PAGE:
Although the worst of the foul weather appeared to be over in Southern California for awhile, 10 days of heavy rain continued taking a toll Thursday, bringing Los Angeles County its first storm-caused death and setting off a water contamination crisis in Ventura County.
Bacteria-laden water from a storm-swollen river infiltrated a city of Ventura water purification plant, forcing officials to declare half the city’s water supply unsafe. Officials ordered two-thirds of the city’s schools closed today because of the water problem and shut down many beaches and oceanfront campgrounds because of rising health concerns.
About 70,000 residents were cautioned to boil tap water before drinking it and avoid bathing or showering in untreated water until further notice.
In the first fatality in Los Angeles County blamed on the string of torrential downpours, Jesse Meza, 26, of Arleta died when his car skidded over the side of the Antelope Valley Freeway early Thursday morning.
Meza was driving north about 3:15 just south of Red Rover Mine Road when his car drifted to the side of the freeway, struck a raised curb and rolled down the embankment, landing on its roof, said CHP Officer Mike Wibele.
His was at least the ninth California death blamed on the rain since the storms began, including five fatalities in the hard-hit northern part of the state and three in Southern California--one each in Ventura, Orange and San Diego counties.
In the San Fernando Valley, freeway crashes averaged 19 a day in the first 11 days of this year, compared to nine per day during the same period last year, according to California Highway Patrol Officer Dwight McDonald, a spokesman for the department’s Woodland Hills office.
On a brighter note, Topanga Elementary School, closed for three days because of the storm, will reopen today, school district officials said. All other campuses remained open during the deluge but many sustained leaky roofs and clogged drains.
Southern and central California were expected to be hit by only moderate rain Saturday night and Sunday morning.
But a new storm was expected to dump substantial rain on Northern California today, raising river levels and adding to the misery of survivors trying to drain water and shovel muck from their homes. Several feet of highway-clogging snow was forecast in the High Sierra.
Outside Sacramento, the Rio Linda Fire District chief ordered two more boats and 60 life jackets from a nearby Air Force base to be ready for another onslaught expected to blow in from the Pacific. Earlier this week, Rio Linda officials used five boats to rescue 100 people from floodwaters.
“With all the saturation, another big storm could bring the water level up a lot faster,” Guy Rutter said. “We want to be geared up for that.”
Across California, the hard work of recovery continued, even as the government’s disaster machinery kicked in:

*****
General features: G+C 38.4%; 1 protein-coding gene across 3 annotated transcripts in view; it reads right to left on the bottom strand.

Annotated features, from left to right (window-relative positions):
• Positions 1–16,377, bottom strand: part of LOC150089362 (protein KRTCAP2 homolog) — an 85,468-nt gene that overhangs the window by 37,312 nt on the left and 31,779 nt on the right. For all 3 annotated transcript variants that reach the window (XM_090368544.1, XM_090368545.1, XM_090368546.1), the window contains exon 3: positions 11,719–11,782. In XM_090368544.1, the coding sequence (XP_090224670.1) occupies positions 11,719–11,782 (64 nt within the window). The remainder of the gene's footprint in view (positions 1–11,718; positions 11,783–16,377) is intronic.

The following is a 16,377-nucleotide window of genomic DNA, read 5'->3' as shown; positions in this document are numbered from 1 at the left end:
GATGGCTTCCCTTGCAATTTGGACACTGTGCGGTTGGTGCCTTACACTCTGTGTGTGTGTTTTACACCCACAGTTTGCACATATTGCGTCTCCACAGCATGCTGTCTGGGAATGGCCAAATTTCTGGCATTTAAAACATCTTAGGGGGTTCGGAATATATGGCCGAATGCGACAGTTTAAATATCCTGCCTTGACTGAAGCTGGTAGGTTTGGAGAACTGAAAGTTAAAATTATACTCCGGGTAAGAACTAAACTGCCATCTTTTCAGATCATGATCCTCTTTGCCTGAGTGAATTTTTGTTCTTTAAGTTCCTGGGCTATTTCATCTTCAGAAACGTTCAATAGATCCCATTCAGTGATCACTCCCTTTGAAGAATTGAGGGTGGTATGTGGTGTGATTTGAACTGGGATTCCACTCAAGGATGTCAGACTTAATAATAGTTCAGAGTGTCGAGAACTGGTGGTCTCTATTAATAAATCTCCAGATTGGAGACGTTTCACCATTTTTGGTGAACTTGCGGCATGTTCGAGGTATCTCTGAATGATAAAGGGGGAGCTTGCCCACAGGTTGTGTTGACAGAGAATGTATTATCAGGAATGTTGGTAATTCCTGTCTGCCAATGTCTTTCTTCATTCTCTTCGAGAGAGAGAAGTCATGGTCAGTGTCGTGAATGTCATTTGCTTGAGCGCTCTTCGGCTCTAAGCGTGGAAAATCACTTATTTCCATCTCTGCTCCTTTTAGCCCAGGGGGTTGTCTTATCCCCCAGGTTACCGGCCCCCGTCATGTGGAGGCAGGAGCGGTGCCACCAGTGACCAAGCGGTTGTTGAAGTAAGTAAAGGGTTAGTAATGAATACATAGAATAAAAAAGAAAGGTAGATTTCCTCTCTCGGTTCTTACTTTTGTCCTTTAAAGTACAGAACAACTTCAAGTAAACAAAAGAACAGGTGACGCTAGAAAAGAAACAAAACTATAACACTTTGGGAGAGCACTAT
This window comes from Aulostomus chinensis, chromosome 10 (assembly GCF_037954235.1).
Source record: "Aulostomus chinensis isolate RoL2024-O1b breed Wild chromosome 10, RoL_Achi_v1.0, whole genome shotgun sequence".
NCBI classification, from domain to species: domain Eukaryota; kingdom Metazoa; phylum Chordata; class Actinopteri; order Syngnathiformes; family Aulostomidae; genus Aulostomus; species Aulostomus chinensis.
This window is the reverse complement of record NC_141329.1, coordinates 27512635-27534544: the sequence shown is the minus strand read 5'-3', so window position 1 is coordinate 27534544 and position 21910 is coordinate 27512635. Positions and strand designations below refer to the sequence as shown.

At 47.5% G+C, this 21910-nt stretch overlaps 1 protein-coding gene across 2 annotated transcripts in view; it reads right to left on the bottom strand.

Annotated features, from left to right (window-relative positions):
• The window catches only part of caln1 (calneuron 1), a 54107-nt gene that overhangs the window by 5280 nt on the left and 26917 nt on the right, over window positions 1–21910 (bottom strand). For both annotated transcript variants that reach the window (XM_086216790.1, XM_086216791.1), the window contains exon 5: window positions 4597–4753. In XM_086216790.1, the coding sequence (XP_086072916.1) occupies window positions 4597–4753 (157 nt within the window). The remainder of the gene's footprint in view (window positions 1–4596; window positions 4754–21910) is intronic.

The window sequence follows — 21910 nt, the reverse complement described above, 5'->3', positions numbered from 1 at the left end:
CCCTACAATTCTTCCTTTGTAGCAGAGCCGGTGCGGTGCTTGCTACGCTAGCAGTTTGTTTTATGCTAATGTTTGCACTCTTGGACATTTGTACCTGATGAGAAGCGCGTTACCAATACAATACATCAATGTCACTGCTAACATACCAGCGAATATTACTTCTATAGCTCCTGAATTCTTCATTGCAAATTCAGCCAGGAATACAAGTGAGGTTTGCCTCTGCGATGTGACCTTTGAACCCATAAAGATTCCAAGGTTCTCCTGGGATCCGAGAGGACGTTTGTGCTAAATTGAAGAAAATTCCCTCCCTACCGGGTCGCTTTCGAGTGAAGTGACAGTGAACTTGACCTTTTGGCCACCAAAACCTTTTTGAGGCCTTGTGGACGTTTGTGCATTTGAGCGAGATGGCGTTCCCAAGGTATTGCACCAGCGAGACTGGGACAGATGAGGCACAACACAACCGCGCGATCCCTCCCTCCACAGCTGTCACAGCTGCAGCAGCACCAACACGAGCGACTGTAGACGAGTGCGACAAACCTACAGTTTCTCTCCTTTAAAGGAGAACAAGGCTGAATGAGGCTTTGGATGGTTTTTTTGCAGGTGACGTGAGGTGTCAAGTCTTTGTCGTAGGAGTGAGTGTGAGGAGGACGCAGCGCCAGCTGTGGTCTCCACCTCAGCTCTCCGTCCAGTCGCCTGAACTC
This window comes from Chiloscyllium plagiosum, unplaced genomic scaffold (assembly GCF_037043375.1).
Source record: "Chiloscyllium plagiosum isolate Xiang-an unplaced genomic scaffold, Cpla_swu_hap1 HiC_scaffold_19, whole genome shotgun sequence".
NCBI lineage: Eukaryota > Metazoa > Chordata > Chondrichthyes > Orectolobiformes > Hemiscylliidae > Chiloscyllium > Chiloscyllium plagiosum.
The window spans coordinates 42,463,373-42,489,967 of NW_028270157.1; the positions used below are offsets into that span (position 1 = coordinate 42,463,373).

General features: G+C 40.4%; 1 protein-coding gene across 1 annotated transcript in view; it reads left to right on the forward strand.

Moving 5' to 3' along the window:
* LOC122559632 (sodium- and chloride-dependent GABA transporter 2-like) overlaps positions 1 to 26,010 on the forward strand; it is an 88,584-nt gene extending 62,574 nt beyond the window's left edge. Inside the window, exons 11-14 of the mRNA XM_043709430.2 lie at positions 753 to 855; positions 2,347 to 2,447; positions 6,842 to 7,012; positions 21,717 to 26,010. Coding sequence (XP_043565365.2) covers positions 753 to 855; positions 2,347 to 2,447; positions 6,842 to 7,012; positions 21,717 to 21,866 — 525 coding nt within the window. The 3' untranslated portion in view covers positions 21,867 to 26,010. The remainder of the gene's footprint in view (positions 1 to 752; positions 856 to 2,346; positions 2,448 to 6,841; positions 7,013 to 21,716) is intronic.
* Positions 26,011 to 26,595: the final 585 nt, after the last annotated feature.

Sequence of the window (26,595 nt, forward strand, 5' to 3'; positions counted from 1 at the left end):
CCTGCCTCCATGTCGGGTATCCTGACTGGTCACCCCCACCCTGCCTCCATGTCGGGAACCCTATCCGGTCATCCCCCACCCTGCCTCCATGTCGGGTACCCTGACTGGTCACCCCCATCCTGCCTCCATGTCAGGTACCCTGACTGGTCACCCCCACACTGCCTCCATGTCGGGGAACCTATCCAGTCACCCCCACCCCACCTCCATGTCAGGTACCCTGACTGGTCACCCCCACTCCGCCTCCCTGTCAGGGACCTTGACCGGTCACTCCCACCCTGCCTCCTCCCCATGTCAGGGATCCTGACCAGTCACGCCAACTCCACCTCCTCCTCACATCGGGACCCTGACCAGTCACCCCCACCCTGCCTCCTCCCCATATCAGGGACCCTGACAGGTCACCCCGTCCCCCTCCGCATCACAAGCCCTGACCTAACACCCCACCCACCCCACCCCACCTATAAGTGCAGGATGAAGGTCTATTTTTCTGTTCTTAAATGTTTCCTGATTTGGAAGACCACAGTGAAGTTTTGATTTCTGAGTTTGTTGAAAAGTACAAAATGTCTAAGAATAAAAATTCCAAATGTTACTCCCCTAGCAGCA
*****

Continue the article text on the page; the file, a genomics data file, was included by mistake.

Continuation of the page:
* Water receded in the northern sections of the state hardest hit by flooding in recent days, but in some areas drinking water still needed to be boiled, utilities were spotty and sandbags were being furiously filled.
* U.S. Transportation Secretary Federico Pena announced a $5-million down payment of federal relief for repairs to roads and bridges. Gov. Pete Wilson suspended state regulations to speed rebuilding efforts in flooded areas. And in the first 24 hours of operation, a Federal Emergency Management Agency hot line took in 4,000 calls for assistance from 24 counties.
* The dank scent of seaweed hung over Santa Barbara, a city of contrasts as the sun shone in bright blue skies while residents trucked mud, water--even frogs--from their homes. In Malibu, a crucial link to the outside world was re-established as the bridge over Cross Creek was opened for limited use by residents.
So far, 34 California counties have been declared state disaster areas, and President Clinton has awarded federal status to 24. The others are expected to be added to the federal list shortly.
Damage estimates were slow in coming as local officials concentrated on recovery. The state Office of Emergency Services said $110 million in damage has been reported thus far, a figure expected to at least double when reports are complete.
Separately, in estimates that were not fully reflected in the state figures, Los Angeles County reported nearly $27 million in damage, Santa Barbara County $20 million and Sacramento County at least $50 million. Caltrans quintupled its initial estimate of road damage to $10 million, and a spokesman said that figure was expected to rise.
Throughout the state, the number of residents housed in shelters dropped to 1,642 by morning as residents were allowed back into their homes. Thousands were still staying with family and friends, a state emergency spokeswoman said, and the Salvation Army reported helping 8,725 people with basic necessities.
In Malibu, though the Pacific Coast Highway bridge over Cross Creek reopened, residents faced long commutes. One lane was open to residents in each direction, but those who could were ordered to take a longer route over the mountains and through the San Fernando Valley.